Posted: 3:04 pm on October 23rd

SteveDaigle SteveDaigle writes: Norm, you're the best! Thanks for a long-running, very informative and distinctive show. I've been a fan since the early 80's when you were the carpenter on channel 2's "This Old House". I actually met you the Boston Home Show... TOH built a high energy efficient home in the middle of the show (Bob was a no-show). There's so much crap on TV and great programming like TOH and New Yankee Workshop help to level the bar (nice pun eh?). As a "do-it-youselfer", I can't tell you how many hours your "how-to" episodes have saved me between TOH and New Yankee Workshop. I am grateful to you for sharing your craft so openly. Please keep up your presence on the tube.
Posted: 2:21 pm on October 23rd

type79 type79 writes: I agree with your point. For myself, during the learning process, I learn as much, if not more, solving unforeseen problems and correcting mistakes, than watch someone assemble something that has had all of the problems ironed-out off-camera.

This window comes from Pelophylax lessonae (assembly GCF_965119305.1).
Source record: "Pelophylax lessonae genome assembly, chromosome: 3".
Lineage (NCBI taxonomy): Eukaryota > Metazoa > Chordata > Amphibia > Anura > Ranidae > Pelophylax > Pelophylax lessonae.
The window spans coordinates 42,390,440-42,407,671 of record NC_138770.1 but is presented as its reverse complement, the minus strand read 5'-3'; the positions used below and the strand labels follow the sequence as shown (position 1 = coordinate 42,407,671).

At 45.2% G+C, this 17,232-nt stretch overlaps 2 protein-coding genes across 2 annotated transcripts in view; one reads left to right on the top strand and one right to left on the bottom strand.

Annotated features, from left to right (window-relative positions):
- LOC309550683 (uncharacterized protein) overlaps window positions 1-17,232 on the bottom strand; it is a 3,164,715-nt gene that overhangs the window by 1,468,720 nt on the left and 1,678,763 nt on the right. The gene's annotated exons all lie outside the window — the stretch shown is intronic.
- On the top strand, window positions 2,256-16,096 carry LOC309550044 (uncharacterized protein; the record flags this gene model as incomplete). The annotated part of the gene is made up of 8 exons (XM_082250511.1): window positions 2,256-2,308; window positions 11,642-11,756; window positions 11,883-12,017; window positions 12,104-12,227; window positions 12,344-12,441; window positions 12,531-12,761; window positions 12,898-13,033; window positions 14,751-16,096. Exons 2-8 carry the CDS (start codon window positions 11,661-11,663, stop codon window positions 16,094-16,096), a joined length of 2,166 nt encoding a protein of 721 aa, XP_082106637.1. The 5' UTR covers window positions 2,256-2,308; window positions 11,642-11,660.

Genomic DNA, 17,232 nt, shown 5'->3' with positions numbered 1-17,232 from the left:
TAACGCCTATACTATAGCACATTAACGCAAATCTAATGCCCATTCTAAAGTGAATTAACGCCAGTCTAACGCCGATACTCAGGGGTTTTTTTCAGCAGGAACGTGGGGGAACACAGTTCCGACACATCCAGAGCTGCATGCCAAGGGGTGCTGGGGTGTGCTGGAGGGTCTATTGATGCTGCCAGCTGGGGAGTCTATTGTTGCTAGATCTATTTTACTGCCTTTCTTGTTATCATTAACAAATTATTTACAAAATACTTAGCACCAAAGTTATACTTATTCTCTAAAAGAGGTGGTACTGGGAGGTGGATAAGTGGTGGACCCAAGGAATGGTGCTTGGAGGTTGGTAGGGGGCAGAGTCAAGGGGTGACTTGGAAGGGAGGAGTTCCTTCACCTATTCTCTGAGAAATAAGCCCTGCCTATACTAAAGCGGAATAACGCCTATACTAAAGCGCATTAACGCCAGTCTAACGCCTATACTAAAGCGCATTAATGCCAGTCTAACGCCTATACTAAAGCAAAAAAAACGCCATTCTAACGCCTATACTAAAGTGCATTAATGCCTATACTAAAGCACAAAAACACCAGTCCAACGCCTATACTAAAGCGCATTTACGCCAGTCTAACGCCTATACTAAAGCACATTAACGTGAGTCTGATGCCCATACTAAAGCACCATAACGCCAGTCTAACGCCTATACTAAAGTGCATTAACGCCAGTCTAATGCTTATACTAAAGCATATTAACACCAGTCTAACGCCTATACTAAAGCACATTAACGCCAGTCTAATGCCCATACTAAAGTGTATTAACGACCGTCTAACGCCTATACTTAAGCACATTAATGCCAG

Posted: 1:43 pm on October 23rd

Axlp Axlp writes: Norm Abram certainly deserves credit for bringing carpentry to mainstream television and allowing all of us to be proud
of what we do. But for Norm's final episodes I would love to see a "humble" Norm show the clips of his work that never made it to the air. Show the clips where Norm's truck won't start and he's 45 minutes late for a meeting. How about where he cuts an expensive piece of crown molding an inch short and can't find another piece anywhere. Where is the show where Norm has to tell a homeowner their project budget just went out the window due to unforeseen circumstances and the homeowner goes ballistic? Norm would have helped us all out a little by showing some of the difficulties of our trade rather than painting a rosie picture for every situation. Norm, you're the best, but for the sake of the rest of us, keep it real.
Posted: 9:41 am on October 23rd